During her two years as chief executive of the Teacher Training Agency, Anthea Millett has acquired a reputation as the voice of reason amid the increasingly strident debate on standards and the quality of teachers. She will need all her cool in the coming months, for whichever party wins the general election, the creation of a General Teaching Council now appears certain. The next question is where its existence would leave the TTA.
The GTC is already part of Labour and Liberal Democrat education policy, and during the past week the Government, in a remarkable change of heart, has been edging towards a manifesto commitment to a GTC. On Sunday Gillian Shephard was reportedly "sympathetic" to the idea, and a Labour amendment to the Education Bill attracted support from Eric Forth in Parliament on Tuesday, though it was not passed. Malcolm Thornton, Tory chair of the education select committee, has also put forward a private member's Bill to set up a GTC.
Meanwhile, the Labour party is putting the finishing touches on its teacher training policy. According to Colin Pickthall, the MP who has written most of it, the question of what is to happen to the TTA has provoked disagreement, but "the policy document will fall short of saying that the TTA as a whole body will disappear, but it will be reformed". He said that he would like to remove the TTA's power to accredit and fund courses, but that Labour was likely to sidestep this question until after the election.
Anthea Millett will be forced to tread carefully around the GTC issue. In one sense, a body set up to re-establish teaching as a respected profession, guarding it against inadequate entrants, accords closely with what she has been trying to do at the TTA. She has been talking to all three parties about the issue and sees the head of steam that has built up behind the GTC as evidence that her messages about professionalism are beginning to sink in.
"I welcome any move that will raise the professionalism of teachers and I would hope to have a very vocal part to play in this, but the devil is in the detail." She says she will resist vigorously any attempt to remove the TTA's power to accredit and fund courses.
"Whether some of the TTA's functions would be taken over by the GTC, or whether the TTA would work within the GTC, it is crucial not to cut the link between quality and funding. This has been a powerful and effective lever in raising standards, allowing us to reward high-quality providers and show the others that they need to improve. Once you've got them by the finances, their hearts and minds will follow."
The TTA's control over accreditation and funding is what riles many of the university departments of education, who argue that it artificially separates education from every other subject. They want control to be returned to the Higher Education Funding Council.
The national curriculum for teacher training, which will be launched by Gillian Shephard within the next three weeks, should ensure that interest in teacher training remains high in the run-up to the election. It will set out new criteria governing courses, explicit guidelines for preparing students to teach English and maths, and new standards expected of newly-qualified teachers. Anthea Millett says she is prepared for "vigorous exchanges" about it, as she should be - the university vice-chancellors have challenged the legality of the Secretary of State's right to prescribe university courses, and the Liberal Democrat peer Lord Russell is said to be taking a keen interest in the implications for academic freedom. Also imminent is the formal launch on February 26 of the professional qualification for aspiring headteachers, which, she says, has inspired a gratifying amount of enthusiasm from teachers. She admitted that although there was no question of the qualification being made compulsory for heads, it was likely to become so by default because job applicants without it would be at a disadvantage.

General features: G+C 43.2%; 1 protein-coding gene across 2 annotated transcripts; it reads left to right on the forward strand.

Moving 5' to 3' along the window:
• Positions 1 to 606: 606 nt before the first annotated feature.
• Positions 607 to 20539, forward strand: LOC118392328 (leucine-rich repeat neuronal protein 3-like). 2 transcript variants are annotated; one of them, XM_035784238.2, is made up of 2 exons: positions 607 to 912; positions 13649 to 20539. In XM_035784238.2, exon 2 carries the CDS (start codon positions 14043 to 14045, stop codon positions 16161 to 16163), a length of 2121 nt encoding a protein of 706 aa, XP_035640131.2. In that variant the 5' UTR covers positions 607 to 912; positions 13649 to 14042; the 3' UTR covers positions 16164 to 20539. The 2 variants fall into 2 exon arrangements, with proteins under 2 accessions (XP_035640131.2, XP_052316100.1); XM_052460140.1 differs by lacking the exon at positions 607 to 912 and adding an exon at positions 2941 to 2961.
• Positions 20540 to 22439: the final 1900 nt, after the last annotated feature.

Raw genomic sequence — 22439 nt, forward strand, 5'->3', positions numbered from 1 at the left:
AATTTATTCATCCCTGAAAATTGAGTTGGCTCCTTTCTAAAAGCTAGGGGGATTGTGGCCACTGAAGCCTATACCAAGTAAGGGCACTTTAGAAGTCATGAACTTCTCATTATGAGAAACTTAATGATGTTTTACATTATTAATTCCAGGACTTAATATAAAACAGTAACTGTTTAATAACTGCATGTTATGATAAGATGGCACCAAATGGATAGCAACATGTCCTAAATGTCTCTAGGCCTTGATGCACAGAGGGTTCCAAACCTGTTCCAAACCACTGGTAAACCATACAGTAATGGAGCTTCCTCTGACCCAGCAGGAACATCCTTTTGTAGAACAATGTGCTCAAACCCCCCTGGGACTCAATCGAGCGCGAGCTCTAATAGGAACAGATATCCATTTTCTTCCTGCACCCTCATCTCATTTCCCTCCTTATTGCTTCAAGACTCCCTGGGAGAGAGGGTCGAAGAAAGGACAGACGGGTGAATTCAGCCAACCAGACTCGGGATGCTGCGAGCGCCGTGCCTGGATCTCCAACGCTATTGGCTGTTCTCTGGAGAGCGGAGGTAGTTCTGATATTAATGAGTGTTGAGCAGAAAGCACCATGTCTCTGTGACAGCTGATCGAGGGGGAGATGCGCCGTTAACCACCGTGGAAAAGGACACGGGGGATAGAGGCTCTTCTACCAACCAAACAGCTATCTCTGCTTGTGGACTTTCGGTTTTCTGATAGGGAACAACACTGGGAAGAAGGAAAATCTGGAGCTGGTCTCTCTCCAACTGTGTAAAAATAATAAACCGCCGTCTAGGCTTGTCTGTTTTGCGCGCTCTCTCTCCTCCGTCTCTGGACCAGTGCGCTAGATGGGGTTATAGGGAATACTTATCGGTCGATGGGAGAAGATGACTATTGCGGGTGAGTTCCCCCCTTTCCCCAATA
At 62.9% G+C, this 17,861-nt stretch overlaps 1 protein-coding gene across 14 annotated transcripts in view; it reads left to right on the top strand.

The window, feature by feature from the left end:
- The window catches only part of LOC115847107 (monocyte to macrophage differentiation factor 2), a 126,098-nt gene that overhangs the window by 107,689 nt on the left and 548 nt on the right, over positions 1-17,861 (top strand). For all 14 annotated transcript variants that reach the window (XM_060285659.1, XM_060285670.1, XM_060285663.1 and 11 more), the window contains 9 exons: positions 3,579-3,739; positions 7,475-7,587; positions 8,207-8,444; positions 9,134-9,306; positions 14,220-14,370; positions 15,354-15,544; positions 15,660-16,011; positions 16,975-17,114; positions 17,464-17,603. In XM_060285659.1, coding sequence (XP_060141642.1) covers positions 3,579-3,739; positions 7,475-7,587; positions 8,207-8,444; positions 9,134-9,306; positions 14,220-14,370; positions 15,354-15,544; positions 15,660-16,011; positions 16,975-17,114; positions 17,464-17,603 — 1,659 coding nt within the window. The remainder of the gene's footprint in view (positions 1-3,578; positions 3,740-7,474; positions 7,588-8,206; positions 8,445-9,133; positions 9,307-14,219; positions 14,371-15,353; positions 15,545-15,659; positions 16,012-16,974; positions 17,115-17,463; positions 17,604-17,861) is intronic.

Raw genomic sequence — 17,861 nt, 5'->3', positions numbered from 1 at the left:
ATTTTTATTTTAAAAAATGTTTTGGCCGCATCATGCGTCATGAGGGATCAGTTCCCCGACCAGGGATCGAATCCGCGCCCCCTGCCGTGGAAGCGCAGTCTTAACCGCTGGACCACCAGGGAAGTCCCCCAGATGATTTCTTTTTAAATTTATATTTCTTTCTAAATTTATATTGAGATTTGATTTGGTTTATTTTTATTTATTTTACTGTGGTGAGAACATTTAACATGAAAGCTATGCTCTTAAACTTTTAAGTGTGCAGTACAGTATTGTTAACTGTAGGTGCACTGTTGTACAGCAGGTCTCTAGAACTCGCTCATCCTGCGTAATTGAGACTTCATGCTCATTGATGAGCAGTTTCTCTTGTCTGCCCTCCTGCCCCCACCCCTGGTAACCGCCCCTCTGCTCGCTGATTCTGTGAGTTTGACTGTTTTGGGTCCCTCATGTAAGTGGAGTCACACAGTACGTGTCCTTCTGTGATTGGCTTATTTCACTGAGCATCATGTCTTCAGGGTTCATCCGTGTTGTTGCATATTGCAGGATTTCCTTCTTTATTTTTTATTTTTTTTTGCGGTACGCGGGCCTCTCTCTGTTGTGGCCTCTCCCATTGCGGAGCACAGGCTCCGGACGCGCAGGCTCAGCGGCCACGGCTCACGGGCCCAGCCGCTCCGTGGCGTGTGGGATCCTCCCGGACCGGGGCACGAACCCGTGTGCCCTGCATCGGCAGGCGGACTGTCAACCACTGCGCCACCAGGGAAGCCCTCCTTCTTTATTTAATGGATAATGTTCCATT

Anthea Millett has drawn up a detailed wish list for the profession after the election, one of which is pay. She says that starting salaries for teachers (Pounds 14,000) have fallen behind average starting salaries for graduates (Pounds 15,300) and the gap widens after three years. She wants to see pay increases linked to the new structure of professional qualifications the TTA is designing, and suggests that an increased use of teaching assistants could "offer more flexibility in the way schools are staffed. Some classroom jobs are better done by assistants, and some GM schools are already going down this route".
She plans to be more proactive in attracting high quality applicants to teaching. The TTA will ask heads of university subject departments, particularly subjects where there are teacher shortages like science and maths, to identify undergraduates who would make good teachers. "We might consider targeting bursary money at that stage. Once they've graduated, its often too late.
"We also need to convince pupils doing GCSE and A-levels that teaching is a desirable profession to enter. This largely depends on the extent to which they see their own teachers as professionals I which brings us back to the GTC. "